by Dr. Barb
DESCRIPTION: A condition in which the internal organs, specifically the kidneys, fail, leading to fluid accumulation within the body.
CAUSE: Unknown. May be bacterial in origin from Aeromonas or Mycobacterium, viral, water quality problems (e.g. elevated ammonia or nitrites and unstable pH), nutritional deficiencies, abdominal tumors or related to parasites, as from Costia, as implicated in goldfish.
SIGNS: Markedly swollen abdomen, scales sticking out and away from the body giving it the appearance of a “pinecone”, pop-eye and/or rapid gill breathing. To look for the scales sticking out in the early stages of this condition, look at the fish from the top down...
Or, view the fish from the side, looking for a "saw-toothed" appearance along the back...
SYMPTOMS: Poor to no appetite and sluggish behavior.
PROGNOSIS: Very poor. Most cases are fatal.
TREATMENT: Most cases of dropsy in tropical fish are diagnosed when it is too far advanced for any treatment to be effective, so euthanasia should be performed. If dropsy is caught very early, then it may respond to the following treatment. Goldfish tend to respond more than any other type of fish.
1. Test your water parameters (pH, ammonia, nitrites and nitrates) and correct any abnormalities.
2. Romet B or Medi-Gold (antibiotic foods)* for two weeks (one that covers gram negative bacteria).
3. Maintaining the water at 84-86ºF (29-30ºC) for two weeks. Be sure to provide extra aeration/oxygenation when treating at these high temperatures because warmer water holds less oxygen. This can be done by adding an airstone.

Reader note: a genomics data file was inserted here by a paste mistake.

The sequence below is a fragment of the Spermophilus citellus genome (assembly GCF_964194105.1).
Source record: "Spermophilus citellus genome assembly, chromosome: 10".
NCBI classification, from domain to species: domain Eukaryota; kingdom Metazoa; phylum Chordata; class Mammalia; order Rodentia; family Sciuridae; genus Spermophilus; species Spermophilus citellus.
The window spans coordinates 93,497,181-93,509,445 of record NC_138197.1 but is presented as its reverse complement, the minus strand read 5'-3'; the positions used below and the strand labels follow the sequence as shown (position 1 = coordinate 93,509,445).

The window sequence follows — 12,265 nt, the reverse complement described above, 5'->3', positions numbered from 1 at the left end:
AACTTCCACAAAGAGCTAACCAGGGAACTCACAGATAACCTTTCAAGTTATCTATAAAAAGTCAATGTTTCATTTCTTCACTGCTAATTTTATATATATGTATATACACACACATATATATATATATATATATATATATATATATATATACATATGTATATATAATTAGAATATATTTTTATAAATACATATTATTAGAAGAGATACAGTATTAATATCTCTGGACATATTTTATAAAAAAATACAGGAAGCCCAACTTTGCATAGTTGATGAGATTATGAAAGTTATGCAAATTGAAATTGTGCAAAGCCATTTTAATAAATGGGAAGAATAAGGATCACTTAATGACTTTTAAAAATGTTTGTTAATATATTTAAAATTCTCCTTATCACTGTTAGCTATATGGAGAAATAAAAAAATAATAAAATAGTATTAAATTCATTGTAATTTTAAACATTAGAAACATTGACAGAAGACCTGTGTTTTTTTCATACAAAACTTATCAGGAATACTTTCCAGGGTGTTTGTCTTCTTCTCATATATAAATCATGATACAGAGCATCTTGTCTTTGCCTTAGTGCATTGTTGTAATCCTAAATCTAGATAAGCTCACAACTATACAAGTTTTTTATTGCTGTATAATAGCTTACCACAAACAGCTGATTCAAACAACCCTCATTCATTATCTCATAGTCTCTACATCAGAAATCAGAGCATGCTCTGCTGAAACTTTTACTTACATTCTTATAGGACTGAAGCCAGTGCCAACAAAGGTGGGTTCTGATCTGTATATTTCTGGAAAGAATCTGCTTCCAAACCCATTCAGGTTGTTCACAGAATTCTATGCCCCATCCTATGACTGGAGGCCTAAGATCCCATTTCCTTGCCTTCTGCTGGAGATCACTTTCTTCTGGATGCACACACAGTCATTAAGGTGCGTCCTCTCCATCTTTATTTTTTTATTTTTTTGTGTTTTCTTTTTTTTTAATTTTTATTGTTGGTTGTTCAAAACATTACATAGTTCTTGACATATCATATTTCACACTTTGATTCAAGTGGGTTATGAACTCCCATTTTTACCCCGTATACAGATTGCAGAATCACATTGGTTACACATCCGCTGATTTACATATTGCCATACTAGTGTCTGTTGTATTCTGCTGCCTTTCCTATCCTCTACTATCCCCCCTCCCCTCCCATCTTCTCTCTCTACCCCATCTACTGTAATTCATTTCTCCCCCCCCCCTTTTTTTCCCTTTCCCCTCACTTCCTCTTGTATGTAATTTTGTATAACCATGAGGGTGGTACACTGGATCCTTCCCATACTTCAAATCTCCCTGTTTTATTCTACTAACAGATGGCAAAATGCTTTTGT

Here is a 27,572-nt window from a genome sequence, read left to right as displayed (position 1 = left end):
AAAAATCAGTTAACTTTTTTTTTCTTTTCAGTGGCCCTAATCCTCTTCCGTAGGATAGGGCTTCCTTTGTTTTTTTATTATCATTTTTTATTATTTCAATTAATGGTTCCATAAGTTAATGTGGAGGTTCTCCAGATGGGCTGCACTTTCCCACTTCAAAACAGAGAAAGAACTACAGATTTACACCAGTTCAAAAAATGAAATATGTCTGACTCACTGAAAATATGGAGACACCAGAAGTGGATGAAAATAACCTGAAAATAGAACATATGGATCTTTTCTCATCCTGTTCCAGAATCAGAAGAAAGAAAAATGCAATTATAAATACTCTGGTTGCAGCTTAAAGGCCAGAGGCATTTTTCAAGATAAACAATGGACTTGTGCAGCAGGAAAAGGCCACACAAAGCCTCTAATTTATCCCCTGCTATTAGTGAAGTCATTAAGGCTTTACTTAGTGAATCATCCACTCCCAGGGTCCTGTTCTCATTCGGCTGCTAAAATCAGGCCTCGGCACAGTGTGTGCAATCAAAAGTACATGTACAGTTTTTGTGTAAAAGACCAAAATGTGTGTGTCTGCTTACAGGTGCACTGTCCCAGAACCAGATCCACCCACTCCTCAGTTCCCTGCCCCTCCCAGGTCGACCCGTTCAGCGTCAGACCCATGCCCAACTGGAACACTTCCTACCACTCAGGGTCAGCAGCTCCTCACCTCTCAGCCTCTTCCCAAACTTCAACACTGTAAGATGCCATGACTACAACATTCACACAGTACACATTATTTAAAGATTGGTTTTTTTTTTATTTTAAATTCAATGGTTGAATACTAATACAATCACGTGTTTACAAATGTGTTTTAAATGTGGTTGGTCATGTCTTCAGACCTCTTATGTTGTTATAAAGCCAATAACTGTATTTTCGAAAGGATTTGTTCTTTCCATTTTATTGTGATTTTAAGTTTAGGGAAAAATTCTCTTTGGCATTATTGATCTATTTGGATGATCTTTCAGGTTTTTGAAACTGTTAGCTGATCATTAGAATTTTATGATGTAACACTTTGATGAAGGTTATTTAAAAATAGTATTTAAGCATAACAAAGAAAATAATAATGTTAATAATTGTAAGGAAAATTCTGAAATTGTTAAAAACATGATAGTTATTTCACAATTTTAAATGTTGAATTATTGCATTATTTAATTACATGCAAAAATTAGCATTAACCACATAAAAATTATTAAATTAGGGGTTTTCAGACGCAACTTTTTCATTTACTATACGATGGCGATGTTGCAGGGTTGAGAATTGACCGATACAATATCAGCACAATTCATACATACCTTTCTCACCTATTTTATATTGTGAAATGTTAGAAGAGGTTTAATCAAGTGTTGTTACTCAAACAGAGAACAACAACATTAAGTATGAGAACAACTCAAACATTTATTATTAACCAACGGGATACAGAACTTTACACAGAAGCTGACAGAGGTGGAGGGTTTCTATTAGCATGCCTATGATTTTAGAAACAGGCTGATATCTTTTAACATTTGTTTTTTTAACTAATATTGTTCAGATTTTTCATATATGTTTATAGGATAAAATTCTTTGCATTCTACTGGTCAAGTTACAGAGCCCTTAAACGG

4. Abdominal swelling might be lessened by adding Epsom salt at the rate of 1/8 teaspoon per every 5 gallons of water, as it will draw fluid out of your fish. Never use aquarium or other types of salt, as these may pull even more fluid inside of your fish, worsening the dropsy.
5. Always remove your fish with dropsy from the main tank and treat in a hospital tank.
6. Consider treating with RidIch+ or Maracide for external parasites, especially with goldfish.
*Use kanamycin (KanaPlex) or minocycline (Maracyn-Two) as a bath, if unable to find medicated food, for 10-14 days.
*The best antibiotic to use for prolonged immersion, which can only be obtained from your Vet, is tauted to be Augmentin (amoxicillin/clavulanic acid) 500 mg tablet crushed per every 10 gallons water after a 25% water change has been performed, daily for 10-14 days, though I have been disappointed with its’ results in tropical fish.
Feeding antibiotic food is the best course to follow. Once a tropical fish with dropsy has stopped eating, in my experience, it uniformly dies. The goldfish community has had a different and much more encouraging experience with successfully treating dropsy than the those with tropical fish.
Please post for help in the Flippers 'n' Fins' Emergency Room if needed.
Author: Dr. Barb